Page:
Metaphor as Analogy: Reproduction and Production of Legal Concepts

Date01 March 2016
AuthorAngela Condello
Publication Date01 March 2016
ISSN: 0263-323X, pp. 8±26
Metaphor as Analogy: Reproduction and
Production of Legal Concepts
Angela Condello*
Metaphor can be compared to analogy because they both have, addi-
tionally to their rhetorical competence, an epistemic force. Through
analogy legal concepts are reproduced according to similarity; repro-
duction is always a new production and thus analogy and metaphor in
law have a poietic force. The reproduction and production (poiesis) of
legal concepts through metaphor by analogy concerns the interference
between classificatory operations in law and legal epistemology: in
every categorization of the unknown by means of the known, legal
ontology and legal epistemology intersect.
By arguing that metaphor ± from the legal perspective ± is like analogy, in
this article I advance a diachronic idea of the connection between law and
language. The main thesis I discuss is that every ontology entails an
epistemology and therefore every process of classification through analogy
in legal discourse shows the interaction between two dimensions that
philosophy tends to separate (ontology ± `what is there', and epistemology ±
`what we know about what is there'). Because of this interaction,
categorization is not a simple semantic operation, but through the structural
alignment preliminary to the comparison from which analogical inference
derives, categorization entails imagination and it thus also (re)produces
Analogical and metaphorical processes are crucial in legal discourse since
law is permanently adapting to the changes in reality and, therefore, is
permanently facing the challenge of classifying new objects and concepts:
*Department of Law, Universita
Ádi Roma TRE, Via Ostiense, 161, 00154
Roma, Italy
ß2016 The Author. Journal of Law and Society ß2016 Cardiff University Law School
We are temporal creatures, and the situations we find ourselves in, the
situations that make up the fabric of our lives, are always evolving and
developing. The omnipresence of change throughout all human experience
thus creates a fundamental problem for law, namely, how can law preserve its
integrity o ver time, whi le managing t o address the n ewly emerg ing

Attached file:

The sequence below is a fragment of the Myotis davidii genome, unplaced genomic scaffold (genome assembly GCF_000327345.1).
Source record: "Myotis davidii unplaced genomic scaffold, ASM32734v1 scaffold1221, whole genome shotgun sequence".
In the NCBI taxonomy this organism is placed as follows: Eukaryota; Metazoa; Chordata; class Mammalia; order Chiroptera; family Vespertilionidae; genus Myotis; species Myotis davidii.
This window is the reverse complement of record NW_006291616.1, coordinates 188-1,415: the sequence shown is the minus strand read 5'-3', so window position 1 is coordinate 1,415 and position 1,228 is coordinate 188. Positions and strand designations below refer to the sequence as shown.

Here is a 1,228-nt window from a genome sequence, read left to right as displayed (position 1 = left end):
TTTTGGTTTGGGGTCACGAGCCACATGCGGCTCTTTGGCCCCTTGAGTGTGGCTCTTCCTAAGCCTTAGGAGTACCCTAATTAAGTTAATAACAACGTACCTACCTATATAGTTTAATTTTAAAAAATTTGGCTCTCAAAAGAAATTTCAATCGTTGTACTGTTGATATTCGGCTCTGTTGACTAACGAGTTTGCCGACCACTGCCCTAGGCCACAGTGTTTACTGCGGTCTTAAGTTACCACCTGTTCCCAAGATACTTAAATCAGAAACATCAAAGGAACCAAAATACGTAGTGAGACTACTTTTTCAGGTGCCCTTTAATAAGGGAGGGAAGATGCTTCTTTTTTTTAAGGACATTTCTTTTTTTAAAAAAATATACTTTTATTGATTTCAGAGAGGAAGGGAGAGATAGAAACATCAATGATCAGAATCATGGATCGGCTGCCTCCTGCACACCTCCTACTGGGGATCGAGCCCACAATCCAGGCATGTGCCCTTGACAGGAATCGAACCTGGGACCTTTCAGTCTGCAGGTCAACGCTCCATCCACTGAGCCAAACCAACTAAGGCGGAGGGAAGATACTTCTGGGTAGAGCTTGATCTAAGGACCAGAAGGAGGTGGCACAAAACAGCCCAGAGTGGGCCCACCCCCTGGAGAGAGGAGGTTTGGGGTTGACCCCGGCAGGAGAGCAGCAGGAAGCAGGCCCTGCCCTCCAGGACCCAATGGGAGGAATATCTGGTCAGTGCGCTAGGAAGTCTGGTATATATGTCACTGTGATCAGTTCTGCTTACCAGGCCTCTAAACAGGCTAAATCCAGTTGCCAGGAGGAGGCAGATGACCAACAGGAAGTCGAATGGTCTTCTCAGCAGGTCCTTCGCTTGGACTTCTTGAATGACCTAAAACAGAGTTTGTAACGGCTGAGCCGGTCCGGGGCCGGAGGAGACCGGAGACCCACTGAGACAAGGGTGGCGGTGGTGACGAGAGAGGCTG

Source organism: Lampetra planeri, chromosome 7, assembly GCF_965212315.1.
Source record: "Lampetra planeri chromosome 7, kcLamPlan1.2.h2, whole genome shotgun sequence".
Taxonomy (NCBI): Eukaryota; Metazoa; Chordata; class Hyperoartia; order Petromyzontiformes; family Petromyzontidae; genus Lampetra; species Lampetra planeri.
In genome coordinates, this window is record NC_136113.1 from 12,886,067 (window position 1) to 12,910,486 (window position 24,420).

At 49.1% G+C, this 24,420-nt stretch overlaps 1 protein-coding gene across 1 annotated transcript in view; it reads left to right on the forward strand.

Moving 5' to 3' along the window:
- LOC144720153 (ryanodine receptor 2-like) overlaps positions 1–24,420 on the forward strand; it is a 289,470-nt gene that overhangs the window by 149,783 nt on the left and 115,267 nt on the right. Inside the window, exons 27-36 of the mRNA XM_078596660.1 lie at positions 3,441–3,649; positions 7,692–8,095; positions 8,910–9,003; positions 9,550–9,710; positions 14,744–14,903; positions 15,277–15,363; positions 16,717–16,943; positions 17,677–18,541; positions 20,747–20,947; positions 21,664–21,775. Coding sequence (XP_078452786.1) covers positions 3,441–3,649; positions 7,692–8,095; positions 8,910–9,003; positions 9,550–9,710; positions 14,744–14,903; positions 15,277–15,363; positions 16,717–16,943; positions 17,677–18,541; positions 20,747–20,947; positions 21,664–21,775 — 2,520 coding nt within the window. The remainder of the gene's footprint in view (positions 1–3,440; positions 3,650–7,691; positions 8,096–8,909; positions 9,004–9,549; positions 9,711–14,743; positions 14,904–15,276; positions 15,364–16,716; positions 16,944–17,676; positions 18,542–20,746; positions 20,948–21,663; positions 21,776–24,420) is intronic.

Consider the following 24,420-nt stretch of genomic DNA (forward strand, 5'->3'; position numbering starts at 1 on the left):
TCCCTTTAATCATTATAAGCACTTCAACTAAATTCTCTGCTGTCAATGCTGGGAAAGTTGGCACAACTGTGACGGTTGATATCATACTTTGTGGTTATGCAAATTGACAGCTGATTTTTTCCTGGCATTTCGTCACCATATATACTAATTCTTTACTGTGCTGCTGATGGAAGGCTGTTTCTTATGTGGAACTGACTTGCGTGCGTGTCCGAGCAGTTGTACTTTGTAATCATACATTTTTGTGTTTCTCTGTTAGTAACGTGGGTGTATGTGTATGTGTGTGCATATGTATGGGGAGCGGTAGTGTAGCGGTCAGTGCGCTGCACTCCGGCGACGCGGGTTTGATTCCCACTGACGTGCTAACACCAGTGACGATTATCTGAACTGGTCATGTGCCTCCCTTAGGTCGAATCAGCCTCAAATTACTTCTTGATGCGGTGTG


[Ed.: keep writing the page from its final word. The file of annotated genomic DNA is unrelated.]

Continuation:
circumstances that continually arise throughout our history? (.. .) Our problem
is how law can be both stable and capable of growth (. . .).
Like ordinary language, legal language connects the general and the
particular through classificatory operations. For instance, the classification
of a term in a contract as a `condition' will depend on various aspects, among
which are:
(i) th e gene ral an d abst rac t char acte riza tion o f a `co ndit ion'
conventionally accepted;
(ii) the cases where the classification of that term has been in issue;
(iii) the role that `conditions' play within the contract and within
contractual liability;
(iv) the interrelation with other concepts and with other aspects of
contract law.
In order to give a general and abstract definition of a term, one has to refer to
the term's prototypical relation of reference.
Yet deciding whether one aspect or another of the characterization of the
semantic frame of a term is prevalent is obviously complex. The problem for
the interpreter is to decide whether a case falls within the frame of a par-
ticular norm and, more specifically, whether an object falls into a particular
category. As Charnock points out,
in his presentation of open texture Hart
used the term `penumbra' to refer to what in prototype theory is called the
`periphery'. He followed a tradition found in American jurisprudence.
thus presented roller skates ± among other things ± as penumbral instances of
vehicles. Even more unlikely examples have been envisaged in both English
and American cases. In Garner v. Burr,
a poultry shed was accepted as a
vehicle, while in McBoyle v. US
an aircraft was not. In the case of Garner, a
farmer had added iron wheels to a poultry shed and pulled it with his tractor
on the highway. He was prosecuted, and finally acquitted of violating the
British Road Traffic Act 1930, which stipulated that any `vehicle' travelling
on a public highway must be fitted with pneumatic tyres. The reason that
motivated this decision was that a `vehicle' was understood as a means of
transportation on wheels or runners and used for the carriage of persons or
1 M. Johnson, `Mind, metaphor, law' (2006±2007) 58 Mercer Law Rev. 845.
2 R. Charnock, `Hart as Contextualist? Theories of Interpretation in Language and the
Law' in Law and Language: Current Legal Issues Vol. 15, eds. M. Freeman and F.
Smith (2013) 128.
3 See Olmstead v. US 381 U.S. 479 (1965) and Griswold v. Connecticut 277 U.S. 438
4Garner v. Burr [1951] 1 K.B. 31.
5McBoyle v. US 283 U.S. 25 (1931).
ß2016 The Author. Journal of Law and Society ß2016 Cardiff University Law School

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